A simple syrup with pickling spices of your choice and quite a bit of apple cider vinegar. Use organic. It’s unbelievably tasty and good for you. Bring to a boil. Add copious amounts of thickly slivered onions. And some whole garlic cloves. And some canning salt. Bring back to a boil. Ladle into prepared jars. Cap and throw in the fridge. Don’t open ‘til Christmas. 

Serve with everything. Especially cow|lamb|feta burgers. 

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Plopping them into a cookie recipe in one thing. When it comes to the stovetop, eggs deserve your full attention. They should never be cooked until brown. Never.

Bussing tables was my first real job. With paychecks and everything. I was fourteen and eager to learn. My first big catering event was a brunch buffet with an omelet bar. Spinach, cherry tomatoes, shrimp, artichokes. Heaping mounds of colors and textures. It was divine. The sous chef saw me hovering and promised an oversize omelet with whatever I desired. 

I rattled off an assortment of foods I had never imagined would go into an omelet as he shuffled the pans. He stopped. His hand was poised above the perfect pan with a ladle of eggs. He stared into my soul. And said ‘Eggs are fragile. Don’t get them too hot. Don’t cook them too long. And turn off the heat before they’re done.’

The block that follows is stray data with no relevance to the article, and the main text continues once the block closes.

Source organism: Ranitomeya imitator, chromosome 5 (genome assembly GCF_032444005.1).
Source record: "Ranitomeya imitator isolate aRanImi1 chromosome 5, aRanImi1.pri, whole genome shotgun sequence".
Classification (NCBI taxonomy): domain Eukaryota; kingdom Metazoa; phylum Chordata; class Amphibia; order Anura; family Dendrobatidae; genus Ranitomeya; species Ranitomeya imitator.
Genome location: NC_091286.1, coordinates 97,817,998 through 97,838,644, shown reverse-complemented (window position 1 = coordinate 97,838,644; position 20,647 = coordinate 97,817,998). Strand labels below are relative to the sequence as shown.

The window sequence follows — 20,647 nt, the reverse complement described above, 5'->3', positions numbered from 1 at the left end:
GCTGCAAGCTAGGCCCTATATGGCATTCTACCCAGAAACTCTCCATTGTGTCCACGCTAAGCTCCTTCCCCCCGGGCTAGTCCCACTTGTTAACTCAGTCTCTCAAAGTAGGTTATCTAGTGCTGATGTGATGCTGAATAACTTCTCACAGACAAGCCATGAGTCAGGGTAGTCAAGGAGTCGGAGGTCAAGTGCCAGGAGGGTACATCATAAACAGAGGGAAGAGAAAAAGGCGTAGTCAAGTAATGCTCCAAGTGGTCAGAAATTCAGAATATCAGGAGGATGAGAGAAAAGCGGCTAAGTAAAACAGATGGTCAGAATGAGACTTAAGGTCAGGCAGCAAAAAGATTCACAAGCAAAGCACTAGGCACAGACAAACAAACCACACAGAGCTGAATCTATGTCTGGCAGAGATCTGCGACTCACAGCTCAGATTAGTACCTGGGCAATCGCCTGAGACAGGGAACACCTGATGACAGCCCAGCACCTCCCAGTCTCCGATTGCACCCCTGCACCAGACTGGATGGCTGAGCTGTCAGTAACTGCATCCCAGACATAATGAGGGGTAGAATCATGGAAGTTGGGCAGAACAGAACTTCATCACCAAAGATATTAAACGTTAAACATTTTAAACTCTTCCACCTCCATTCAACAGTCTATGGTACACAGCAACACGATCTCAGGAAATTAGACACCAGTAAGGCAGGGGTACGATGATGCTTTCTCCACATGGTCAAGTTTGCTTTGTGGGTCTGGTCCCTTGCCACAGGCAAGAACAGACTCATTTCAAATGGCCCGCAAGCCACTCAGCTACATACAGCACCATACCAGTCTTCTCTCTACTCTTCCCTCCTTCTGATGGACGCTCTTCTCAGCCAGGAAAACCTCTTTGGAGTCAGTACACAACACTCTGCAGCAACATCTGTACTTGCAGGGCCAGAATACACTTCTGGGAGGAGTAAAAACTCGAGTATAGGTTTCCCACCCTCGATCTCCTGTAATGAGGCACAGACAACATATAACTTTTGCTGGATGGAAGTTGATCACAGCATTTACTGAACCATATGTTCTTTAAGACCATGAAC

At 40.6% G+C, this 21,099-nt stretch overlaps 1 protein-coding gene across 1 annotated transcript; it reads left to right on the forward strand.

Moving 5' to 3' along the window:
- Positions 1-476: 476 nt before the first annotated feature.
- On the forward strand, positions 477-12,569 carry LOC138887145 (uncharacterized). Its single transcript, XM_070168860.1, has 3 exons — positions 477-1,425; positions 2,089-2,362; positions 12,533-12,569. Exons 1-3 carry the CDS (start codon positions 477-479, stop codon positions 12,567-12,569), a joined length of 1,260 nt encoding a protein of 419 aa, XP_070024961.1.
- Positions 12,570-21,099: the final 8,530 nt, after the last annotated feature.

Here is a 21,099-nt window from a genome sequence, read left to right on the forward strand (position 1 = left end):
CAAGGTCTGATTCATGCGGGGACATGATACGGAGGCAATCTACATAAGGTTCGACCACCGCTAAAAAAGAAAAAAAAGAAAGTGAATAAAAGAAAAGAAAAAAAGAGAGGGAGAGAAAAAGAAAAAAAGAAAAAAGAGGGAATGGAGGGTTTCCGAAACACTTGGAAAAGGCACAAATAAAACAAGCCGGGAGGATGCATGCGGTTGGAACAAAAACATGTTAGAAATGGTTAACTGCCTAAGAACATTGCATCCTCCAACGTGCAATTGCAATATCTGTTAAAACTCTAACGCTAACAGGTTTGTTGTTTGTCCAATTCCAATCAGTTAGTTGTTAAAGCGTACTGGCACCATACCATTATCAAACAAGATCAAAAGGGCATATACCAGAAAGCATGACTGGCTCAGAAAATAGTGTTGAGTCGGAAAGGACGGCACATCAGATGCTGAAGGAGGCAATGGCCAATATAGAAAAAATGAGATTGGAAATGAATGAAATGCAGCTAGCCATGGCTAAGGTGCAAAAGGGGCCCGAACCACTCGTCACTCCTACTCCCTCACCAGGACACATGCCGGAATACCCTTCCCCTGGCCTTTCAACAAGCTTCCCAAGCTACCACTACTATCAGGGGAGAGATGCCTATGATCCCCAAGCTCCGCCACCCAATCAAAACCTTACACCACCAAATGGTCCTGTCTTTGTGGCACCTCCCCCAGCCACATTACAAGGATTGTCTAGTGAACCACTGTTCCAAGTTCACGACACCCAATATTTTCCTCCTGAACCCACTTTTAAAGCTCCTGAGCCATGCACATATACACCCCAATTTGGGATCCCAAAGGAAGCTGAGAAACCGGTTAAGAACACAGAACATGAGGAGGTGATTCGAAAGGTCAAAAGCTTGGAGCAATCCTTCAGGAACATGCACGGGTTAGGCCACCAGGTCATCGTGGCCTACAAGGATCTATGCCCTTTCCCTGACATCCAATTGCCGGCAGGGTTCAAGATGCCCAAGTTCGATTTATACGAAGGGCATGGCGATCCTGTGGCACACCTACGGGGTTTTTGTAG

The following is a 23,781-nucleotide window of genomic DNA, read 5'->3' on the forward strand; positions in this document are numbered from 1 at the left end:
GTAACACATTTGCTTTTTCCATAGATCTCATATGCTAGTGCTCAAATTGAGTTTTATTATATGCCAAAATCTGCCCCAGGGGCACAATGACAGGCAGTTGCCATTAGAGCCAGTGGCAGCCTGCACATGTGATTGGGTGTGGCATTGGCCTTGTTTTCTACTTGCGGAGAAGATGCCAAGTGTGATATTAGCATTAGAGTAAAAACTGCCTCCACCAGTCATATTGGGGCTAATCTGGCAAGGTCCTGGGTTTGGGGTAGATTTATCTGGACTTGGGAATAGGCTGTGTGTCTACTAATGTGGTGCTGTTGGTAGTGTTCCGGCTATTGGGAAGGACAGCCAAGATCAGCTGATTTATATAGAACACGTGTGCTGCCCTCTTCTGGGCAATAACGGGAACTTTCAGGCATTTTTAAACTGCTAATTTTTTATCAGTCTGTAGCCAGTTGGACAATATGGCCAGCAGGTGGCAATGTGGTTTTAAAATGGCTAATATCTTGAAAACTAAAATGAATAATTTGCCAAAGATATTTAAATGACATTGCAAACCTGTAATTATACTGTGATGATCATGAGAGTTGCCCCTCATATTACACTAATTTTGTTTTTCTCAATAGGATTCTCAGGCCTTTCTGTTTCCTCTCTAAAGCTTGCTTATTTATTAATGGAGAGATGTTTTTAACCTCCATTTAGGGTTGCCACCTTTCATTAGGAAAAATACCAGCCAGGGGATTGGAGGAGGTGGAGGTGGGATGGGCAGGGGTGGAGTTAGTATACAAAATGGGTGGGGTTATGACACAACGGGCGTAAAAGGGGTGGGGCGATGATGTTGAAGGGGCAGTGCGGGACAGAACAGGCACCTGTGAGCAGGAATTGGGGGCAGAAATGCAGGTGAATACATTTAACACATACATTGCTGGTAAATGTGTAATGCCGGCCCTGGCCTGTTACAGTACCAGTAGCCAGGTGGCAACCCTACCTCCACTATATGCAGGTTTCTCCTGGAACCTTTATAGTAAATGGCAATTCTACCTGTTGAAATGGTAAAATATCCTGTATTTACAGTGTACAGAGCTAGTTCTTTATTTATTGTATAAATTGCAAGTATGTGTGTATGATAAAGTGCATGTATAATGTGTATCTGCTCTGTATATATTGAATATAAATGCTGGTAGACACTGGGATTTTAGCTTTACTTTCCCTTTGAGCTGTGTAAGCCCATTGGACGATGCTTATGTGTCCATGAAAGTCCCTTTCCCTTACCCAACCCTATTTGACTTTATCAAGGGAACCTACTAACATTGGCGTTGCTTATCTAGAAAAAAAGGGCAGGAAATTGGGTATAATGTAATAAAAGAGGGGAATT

Or something like that.

It made an impression that has survived to this day. And he was right. If you have to saw through your eggs, they are past the point of being moist and tender and flavorful. You’ve taken the time to acquire the perfect pan. Visited the farmer’s market for the freshest organic eggs and veggies. Squeezed every drop of juice from glistening oranges. Toasted nutty whole grain bread. You’re ready for the perfect omelet. 

Please give those eggs your full attention. You’ll like what’s on your plate today.

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Breakfast isn’t just for breakfast. With the extensive flavors showcased in foods like huevos rancheros with spicy salsa, lox and cream cheese with capers, and whole grain pancakes with peanut butter and jam, it’s selfish of us to serve these foods when we’re rushing out the door each morning. These dishes deserve to be savored. Do yourself a favor and serve breakfast for dinner. Like steel cut oats with dried huckleberries.